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THE EAR OF THE HEART: An Actress’ Journey from Hollywood to Holy Vows

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 Contents - Aug 2015AD2000 August 2015
Pope Francis’ rallying call for the poor
Obituary: Fr Greg Jordan: an exemplary Jesuit - AD2000 Report
Confraternity of Christ the Priest’s Diamond Jubilee - Fr Thomas Casanova
Marriage: We must stand up for marriage and the family: Archbishop Fisher - Archbishop Anthony Fisher
5: Greek Orthodox Church’s Encyclical on marriage - AD2000 Report
Africa: Nigerian bishops decry “propagation of the homosexual lifestyle”
Abortion: Pervasive effects of abortion on women and society - Anne Lastman
The Holy Land: Believers in Israel - Andrew Scholl
Letters: Help Myanmar flood victims - Brother Michael Lynch
Letters: The death sentence cannot be justified - Anne Lastman
Letters: “Same-sex marriage”: how much support? - Arnold Jago
Letters: Don’t watch the ABC News! - Dr Tim Coyle
Letters: Helping children with gender identity issues - Gillian Gonzalez
Letters: Planned Parenthood scandal - Peter Callinan
Books: THE EAR OF THE HEART: An Actress’ Journey from Hollywood to Holy Vows - Michael E Daniel (reviewer)
Books: THE 33 DOCTORS OF THE CHURCH, by Fr Christopher Rengers - Paul Simmons (reviewer)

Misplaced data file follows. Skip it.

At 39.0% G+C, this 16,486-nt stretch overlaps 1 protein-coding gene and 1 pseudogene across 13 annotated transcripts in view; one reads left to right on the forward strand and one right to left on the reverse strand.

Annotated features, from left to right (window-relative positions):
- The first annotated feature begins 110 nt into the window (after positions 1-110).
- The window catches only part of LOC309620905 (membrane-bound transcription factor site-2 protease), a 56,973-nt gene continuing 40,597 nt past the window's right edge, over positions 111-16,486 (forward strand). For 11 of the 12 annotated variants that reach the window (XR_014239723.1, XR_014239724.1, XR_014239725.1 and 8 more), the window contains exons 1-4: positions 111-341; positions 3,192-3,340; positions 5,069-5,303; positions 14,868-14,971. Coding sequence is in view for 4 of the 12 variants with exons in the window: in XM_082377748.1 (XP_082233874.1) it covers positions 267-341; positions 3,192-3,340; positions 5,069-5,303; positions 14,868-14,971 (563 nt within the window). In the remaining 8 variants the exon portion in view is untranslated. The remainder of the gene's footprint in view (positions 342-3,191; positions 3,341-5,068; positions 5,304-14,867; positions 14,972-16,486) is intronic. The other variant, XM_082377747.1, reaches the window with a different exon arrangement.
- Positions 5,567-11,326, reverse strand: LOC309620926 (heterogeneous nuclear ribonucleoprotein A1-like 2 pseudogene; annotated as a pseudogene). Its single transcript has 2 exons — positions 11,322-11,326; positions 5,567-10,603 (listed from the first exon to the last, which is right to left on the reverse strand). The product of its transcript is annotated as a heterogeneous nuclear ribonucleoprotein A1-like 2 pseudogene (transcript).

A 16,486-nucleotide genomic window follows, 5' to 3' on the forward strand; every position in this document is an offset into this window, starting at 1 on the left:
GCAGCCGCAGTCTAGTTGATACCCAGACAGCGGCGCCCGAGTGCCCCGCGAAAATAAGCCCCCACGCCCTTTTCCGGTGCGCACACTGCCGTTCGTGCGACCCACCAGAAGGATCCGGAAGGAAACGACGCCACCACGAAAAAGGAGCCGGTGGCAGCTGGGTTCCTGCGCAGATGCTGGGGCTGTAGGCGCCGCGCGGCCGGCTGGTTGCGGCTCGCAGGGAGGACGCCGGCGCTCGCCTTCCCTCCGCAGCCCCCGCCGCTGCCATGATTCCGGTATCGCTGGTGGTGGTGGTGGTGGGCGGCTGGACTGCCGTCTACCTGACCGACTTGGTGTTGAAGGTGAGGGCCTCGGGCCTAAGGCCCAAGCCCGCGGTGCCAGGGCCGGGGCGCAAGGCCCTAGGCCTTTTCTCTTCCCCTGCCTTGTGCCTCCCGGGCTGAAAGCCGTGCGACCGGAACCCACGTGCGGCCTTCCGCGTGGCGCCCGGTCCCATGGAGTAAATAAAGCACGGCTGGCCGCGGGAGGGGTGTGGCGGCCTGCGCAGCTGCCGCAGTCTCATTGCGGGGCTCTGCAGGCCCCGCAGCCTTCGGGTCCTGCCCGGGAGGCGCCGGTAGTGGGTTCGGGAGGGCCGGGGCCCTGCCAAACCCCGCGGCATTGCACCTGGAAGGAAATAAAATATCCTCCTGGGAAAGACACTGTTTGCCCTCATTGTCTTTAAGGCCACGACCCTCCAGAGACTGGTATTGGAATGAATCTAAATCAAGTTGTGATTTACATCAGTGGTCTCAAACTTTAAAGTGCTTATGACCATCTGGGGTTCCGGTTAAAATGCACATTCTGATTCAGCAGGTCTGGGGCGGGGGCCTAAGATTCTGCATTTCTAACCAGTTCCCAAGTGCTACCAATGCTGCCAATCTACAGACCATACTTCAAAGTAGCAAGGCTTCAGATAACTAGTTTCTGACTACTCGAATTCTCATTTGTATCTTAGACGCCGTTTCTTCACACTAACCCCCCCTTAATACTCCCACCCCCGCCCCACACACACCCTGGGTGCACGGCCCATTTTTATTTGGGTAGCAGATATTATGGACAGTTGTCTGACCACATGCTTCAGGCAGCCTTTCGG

Reflection: The doctrine of the Assumption - Pope Pius XII

The life of Mother Dolores Hart

An Actress’ Journey from Hollywood to Holy Vows,
By Mother Dolores Hart OSB and Richard DeNeut
Ignatius Press, HB, pp.427, ISBN 978-1-58617-747-8. Rec. price: $45.00. Available from Freedom Publishing.

Mention Hollywood actors, and most people think of celebrities whose private lives are marked by all sorts of bizarre behaviours with scant regard for religion.

The Ear of the Heart challenges many of the stereotypes associated with Hollywood.

It explores the life of Mother Dolores Hart. A promising actress, she left Hollywood as her career was blossoming, and broke off her engagement to Don Robinson to enter Regina Laudis, a Benedictine monastery in Connecticut.

The work is co-authored by Richard DeNeut whom Hart first met soon after she commenced her Hollywood career.

After her community urged Hart to write her autobiography, she turned to DeNeut for assistance, as he had previously assisted her in editing actress Patricia Neal’s autobiography, Neal being a friend of the monastery.

Born Dolores Hicks in 1938, to teenage parents Bert and Harriett Hicks, her parents’ marriage ended in divorce, with her parents separating when she was a small child.

However, even at an early age there were connections to the movies. Her father worked in Hollywood, obtaining small roles in pictures.

Raised by her grandparents, Dolores developed a strong bond with her grandfather, and accompanied him to his work as a movie projectionist.

Although she had Catholic relatives – one relative being a nun – Dolores herself is a convert.

Sent to a parochial Catholic school by her grandparents, she entered the Church at age 10, before she joined her mother in Beverly Hills.

Her first exposure to acting was in High School, after which Dolores gained a scholarship to attend Marymount College, granted on the basis of her acting Joan of Arc in a scene of George Bernard Shaw’s Saint Joan.